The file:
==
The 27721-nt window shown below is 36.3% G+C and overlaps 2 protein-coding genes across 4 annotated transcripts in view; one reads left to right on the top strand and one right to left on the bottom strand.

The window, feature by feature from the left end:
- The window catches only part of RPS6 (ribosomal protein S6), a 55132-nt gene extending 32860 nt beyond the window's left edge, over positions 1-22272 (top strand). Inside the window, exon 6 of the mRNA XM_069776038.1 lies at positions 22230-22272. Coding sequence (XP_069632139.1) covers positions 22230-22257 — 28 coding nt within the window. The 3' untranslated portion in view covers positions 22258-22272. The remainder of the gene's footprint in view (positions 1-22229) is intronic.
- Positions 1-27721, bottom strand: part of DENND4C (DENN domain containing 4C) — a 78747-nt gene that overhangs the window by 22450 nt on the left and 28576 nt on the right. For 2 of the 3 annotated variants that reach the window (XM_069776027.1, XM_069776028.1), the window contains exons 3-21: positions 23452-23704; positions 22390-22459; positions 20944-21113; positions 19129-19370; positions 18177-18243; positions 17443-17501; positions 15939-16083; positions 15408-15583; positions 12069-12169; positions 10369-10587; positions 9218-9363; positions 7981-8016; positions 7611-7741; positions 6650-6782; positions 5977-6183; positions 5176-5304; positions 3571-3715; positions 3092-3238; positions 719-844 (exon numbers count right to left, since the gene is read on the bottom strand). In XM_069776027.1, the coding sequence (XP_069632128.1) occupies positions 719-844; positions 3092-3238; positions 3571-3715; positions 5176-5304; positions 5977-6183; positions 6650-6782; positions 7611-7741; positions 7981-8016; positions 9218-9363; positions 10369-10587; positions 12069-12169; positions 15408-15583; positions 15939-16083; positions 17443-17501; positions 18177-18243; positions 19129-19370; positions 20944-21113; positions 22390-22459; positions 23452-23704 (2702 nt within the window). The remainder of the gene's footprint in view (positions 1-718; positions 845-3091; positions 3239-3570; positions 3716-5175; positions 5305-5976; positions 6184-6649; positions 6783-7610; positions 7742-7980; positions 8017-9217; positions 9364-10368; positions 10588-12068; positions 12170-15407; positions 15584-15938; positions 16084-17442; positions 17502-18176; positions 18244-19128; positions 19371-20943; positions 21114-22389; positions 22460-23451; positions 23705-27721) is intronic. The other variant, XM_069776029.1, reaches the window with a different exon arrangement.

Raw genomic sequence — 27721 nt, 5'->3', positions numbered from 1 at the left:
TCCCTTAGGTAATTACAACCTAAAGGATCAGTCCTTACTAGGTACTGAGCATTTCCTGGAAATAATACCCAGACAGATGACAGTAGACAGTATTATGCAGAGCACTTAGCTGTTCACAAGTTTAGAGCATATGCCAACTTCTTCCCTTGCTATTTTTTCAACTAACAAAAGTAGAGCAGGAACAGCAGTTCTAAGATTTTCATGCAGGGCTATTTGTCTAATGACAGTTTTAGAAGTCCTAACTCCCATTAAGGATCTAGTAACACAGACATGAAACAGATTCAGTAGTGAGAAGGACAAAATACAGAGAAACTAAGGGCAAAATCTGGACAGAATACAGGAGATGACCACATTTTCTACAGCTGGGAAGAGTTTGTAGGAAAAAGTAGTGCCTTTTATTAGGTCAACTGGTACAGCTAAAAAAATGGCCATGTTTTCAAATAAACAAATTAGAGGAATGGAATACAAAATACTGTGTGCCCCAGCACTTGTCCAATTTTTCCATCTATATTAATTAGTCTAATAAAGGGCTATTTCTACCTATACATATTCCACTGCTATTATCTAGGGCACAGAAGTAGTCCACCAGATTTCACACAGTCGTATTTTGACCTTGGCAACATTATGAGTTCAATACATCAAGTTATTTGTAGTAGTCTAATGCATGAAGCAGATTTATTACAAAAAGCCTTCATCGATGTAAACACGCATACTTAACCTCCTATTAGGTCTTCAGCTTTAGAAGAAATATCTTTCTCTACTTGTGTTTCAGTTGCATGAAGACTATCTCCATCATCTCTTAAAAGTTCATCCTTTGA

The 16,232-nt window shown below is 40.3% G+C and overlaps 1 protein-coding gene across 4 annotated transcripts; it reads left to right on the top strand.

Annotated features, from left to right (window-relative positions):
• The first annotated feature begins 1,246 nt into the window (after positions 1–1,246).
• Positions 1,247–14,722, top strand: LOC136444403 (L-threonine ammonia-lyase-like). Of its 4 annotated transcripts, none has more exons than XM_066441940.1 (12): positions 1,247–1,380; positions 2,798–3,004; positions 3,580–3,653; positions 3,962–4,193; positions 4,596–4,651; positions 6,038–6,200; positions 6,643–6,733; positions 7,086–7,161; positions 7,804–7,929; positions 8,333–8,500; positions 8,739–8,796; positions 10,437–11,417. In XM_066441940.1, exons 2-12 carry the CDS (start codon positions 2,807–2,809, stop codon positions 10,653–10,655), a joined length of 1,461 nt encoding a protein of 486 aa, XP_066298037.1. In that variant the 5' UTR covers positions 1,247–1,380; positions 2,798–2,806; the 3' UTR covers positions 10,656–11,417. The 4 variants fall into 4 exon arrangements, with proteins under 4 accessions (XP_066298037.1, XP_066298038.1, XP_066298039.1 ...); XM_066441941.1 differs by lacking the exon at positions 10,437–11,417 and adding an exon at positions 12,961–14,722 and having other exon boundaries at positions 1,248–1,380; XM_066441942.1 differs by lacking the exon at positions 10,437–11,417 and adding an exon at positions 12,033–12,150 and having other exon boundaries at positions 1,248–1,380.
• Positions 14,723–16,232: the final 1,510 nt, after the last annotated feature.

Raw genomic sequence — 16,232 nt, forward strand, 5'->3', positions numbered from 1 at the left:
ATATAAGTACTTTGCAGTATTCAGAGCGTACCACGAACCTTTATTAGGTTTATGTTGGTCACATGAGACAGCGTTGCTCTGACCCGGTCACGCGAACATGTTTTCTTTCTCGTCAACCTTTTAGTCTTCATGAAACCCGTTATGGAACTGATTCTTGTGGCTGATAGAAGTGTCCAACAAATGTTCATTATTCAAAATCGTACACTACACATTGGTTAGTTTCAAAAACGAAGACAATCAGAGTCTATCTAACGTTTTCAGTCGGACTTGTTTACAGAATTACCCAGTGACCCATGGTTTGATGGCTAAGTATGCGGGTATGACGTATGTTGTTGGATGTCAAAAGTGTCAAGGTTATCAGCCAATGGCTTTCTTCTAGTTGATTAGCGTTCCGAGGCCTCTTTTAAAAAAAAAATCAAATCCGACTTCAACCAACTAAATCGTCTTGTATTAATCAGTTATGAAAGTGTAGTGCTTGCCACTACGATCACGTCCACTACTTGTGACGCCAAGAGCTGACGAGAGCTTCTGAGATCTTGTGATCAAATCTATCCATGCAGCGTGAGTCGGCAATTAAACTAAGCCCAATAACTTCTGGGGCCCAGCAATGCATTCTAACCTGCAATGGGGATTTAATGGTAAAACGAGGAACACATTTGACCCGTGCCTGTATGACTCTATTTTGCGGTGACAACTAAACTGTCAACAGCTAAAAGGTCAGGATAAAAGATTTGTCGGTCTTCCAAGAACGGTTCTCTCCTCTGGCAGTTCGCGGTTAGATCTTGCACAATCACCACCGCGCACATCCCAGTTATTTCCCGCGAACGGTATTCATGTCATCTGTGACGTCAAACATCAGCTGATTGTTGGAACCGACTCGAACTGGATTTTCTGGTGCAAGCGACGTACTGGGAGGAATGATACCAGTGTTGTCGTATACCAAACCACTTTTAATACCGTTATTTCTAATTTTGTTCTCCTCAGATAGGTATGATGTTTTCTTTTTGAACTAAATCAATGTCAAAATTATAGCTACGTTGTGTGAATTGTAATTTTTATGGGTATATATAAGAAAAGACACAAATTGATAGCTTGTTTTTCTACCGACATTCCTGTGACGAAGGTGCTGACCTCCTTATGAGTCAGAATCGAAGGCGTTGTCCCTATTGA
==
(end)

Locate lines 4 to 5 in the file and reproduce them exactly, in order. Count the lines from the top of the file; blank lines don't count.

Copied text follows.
- Positions 1-27721, bottom strand: part of DENND4C (DENN domain containing 4C) — a 78747-nt gene that overhangs the window by 22450 nt on the left and 28576 nt on the right. For 2 of the 3 annotated variants that reach the window (XM_069776027.1, XM_069776028.1), the window contains exons 3-21: positions 23452-23704; positions 22390-22459; positions 20944-21113; positions 19129-19370; positions 18177-18243; positions 17443-17501; positions 15939-16083; positions 15408-15583; positions 12069-12169; positions 10369-10587; positions 9218-9363; positions 7981-8016; positions 7611-7741; positions 6650-6782; positions 5977-6183; positions 5176-5304; positions 3571-3715; positions 3092-3238; positions 719-844 (exon numbers count right to left, since the gene is read on the bottom strand). In XM_069776027.1, the coding sequence (XP_069632128.1) occupies positions 719-844; positions 3092-3238; positions 3571-3715; positions 5176-5304; positions 5977-6183; positions 6650-6782; positions 7611-7741; positions 7981-8016; positions 9218-9363; positions 10369-10587; positions 12069-12169; positions 15408-15583; positions 15939-16083; positions 17443-17501; positions 18177-18243; positions 19129-19370; positions 20944-21113; positions 22390-22459; positions 23452-23704 (2702 nt within the window). The remainder of the gene's footprint in view (positions 1-718; positions 845-3091; positions 3239-3570; positions 3716-5175; positions 5305-5976; positions 6184-6649; positions 6783-7610; positions 7742-7980; positions 8017-9217; positions 9364-10368; positions 10588-12068; positions 12170-15407; positions 15584-15938; positions 16084-17442; positions 17502-18176; positions 18244-19128; positions 19371-20943; positions 21114-22389; positions 22460-23451; positions 23705-27721) is intronic. The other variant, XM_069776029.1, reaches the window with a different exon arrangement.

Raw genomic sequence — 27721 nt, 5'->3', positions numbered from 1 at the left: